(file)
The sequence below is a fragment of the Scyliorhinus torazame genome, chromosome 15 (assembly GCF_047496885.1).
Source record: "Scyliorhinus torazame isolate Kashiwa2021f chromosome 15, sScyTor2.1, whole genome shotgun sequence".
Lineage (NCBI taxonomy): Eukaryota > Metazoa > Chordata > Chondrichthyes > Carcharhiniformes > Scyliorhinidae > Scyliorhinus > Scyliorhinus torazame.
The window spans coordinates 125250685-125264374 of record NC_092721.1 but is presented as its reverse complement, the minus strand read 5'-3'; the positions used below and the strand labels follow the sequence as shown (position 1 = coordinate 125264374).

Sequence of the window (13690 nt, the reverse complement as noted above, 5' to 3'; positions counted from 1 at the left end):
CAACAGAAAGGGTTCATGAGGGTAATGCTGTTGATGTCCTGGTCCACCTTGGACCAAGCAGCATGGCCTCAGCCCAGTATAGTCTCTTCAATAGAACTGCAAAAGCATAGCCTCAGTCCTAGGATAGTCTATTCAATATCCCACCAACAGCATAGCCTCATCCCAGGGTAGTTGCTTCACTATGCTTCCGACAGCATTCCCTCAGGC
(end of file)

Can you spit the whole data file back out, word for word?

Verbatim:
The sequence below is a fragment of the Scyliorhinus torazame genome, chromosome 15 (assembly GCF_047496885.1).
Source record: "Scyliorhinus torazame isolate Kashiwa2021f chromosome 15, sScyTor2.1, whole genome shotgun sequence".
Lineage (NCBI taxonomy): Eukaryota > Metazoa > Chordata > Chondrichthyes > Carcharhiniformes > Scyliorhinidae > Scyliorhinus > Scyliorhinus torazame.
The window spans coordinates 125250685-125264374 of record NC_092721.1 but is presented as its reverse complement, the minus strand read 5'-3'; the positions used below and the strand labels follow the sequence as shown (position 1 = coordinate 125264374).

Sequence of the window (13690 nt, the reverse complement as noted above, 5' to 3'; positions counted from 1 at the left end):
CAACAGAAAGGGTTCATGAGGGTAATGCTGTTGATGTCCTGGTCCACCTTGGACCAAGCAGCATGGCCTCAGCCCAGTATAGTCTCTTCAATAGAACTGCAAAAGCATAGCCTCAGTCCTAGGATAGTCTATTCAATATCCCACCAACAGCATAGCCTCATCCCAGGGTAGTTGCTTCACTATGCTTCCGACAGCATTCCCTCAGGC